The Google Ferry test service ended in early February, 2014.
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In February, 2014, Facebook started a private ferry from Pier 40 in San Francisco to the Port of Redwood City, with connecting buses to Menlo Park, to allow its tech workers to avoid traffic on 101. This was a 90-day pilot program.
Facebook contracted with Tideline Marine Group, a water taxi service, to operate the route using one of their catamarans, the 30-passenger New El Dorado III. The boat will make one trip south in the morning and one norh in the afternoon, only on Tuesdays and Thursday.
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The ferry landing at Pac Bell Park. July 2001. Photo by Joe Thompson.
When the San Francisco Giants' new Pacific Bell Park opened in the 2000 baseball season, it was easily accessable by ferry.
Blue and Gold Ferry Bay Flyer at the Pac Bell Park ferry landing. September 2001. Photo by Joe Thompson.
Golden Gate ferry at the Pac Bell Park ferry landing. September 2001. Photo by Joe Thompson.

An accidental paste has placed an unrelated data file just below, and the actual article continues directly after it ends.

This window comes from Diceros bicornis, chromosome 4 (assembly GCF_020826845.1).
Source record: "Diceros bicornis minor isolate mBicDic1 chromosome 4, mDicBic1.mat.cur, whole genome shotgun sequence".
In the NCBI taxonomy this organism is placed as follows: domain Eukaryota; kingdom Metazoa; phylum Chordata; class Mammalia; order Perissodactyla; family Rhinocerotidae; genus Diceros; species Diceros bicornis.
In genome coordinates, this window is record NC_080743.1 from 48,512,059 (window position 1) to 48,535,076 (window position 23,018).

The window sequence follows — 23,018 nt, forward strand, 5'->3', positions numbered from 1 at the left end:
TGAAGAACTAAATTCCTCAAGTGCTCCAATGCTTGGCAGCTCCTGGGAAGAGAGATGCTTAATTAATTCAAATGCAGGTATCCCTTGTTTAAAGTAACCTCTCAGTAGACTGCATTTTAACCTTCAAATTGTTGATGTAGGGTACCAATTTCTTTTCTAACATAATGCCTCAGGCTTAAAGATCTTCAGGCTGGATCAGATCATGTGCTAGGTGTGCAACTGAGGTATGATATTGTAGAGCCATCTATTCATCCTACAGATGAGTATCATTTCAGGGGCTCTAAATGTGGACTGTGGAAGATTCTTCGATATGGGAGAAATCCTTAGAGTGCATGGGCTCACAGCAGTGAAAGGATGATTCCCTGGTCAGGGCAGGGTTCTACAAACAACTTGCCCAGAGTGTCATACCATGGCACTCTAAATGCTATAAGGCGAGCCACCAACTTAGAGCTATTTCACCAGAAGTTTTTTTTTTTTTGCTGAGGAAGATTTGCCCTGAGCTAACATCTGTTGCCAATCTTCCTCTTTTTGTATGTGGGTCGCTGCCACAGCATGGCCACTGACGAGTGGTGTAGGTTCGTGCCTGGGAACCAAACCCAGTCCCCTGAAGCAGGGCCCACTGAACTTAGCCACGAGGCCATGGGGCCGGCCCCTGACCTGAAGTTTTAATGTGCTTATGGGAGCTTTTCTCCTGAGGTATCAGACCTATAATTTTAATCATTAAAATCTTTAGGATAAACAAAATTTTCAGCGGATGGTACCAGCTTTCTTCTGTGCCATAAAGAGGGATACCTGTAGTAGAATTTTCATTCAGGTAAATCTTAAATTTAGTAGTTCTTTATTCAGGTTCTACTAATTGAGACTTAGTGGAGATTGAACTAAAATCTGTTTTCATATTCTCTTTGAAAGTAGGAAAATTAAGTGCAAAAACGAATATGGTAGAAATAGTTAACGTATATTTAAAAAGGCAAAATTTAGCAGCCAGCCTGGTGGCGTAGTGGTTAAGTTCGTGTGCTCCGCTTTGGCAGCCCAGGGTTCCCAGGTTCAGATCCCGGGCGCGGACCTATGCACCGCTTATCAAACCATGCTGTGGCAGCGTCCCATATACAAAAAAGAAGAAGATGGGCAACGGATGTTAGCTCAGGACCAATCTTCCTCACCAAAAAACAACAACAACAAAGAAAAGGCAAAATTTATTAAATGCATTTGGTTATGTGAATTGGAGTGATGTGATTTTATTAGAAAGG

A Golden Gate Spalding ferry and an Alameda/Oakland ferry at the Pac Bell Park ferry landing. July 2013. Photo by Joe Thompson.
A Golden Gate Ferry graphic promotes taking the Larkspur Ferry to the game.
Some companies offered ferry service to 49'ers games at Candelstick Park. They played their last game there in 2013.
See bibliography for more details.
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There used to be many small ferries in the Sacramento River Delta. Most have been replaced by bridges or abandoned. Five operate today, but only two are really open to the public. Three have one terminal on private property.
Ferry Real McCoy crosses Cache Slough. February 2004. Photo by Joe Thompson.
I wrote this after visiting the Delta ferries in 2004. The Real McCoy was replaced in 2011. The Real McCoy, built in 1945, crosses Cache Slough from a point near Rio Vista to Ryer Island. The Real McCoy is a free running Diesel-powered boat that makes the short trip on demand. People claim that it is the oldest piece of equipment used by CalTrans. There is room on deck for 6-8 vehicles, but I was the only passenger the day I rode.
Ferry Real McCoy at the landing on the Rio Vista side. February 2004. Photo by Joe Thompson.
The new Real McCoy, which went into service in early 2011, has so far proved to be undependable. Its unusual hydraulic propulsion system has had many problems. Real McCoy II was built by Nichols Brothers.
Ferry J-Mac crossing Steamboat Slough. February 2004. Photo by Joe Thompson.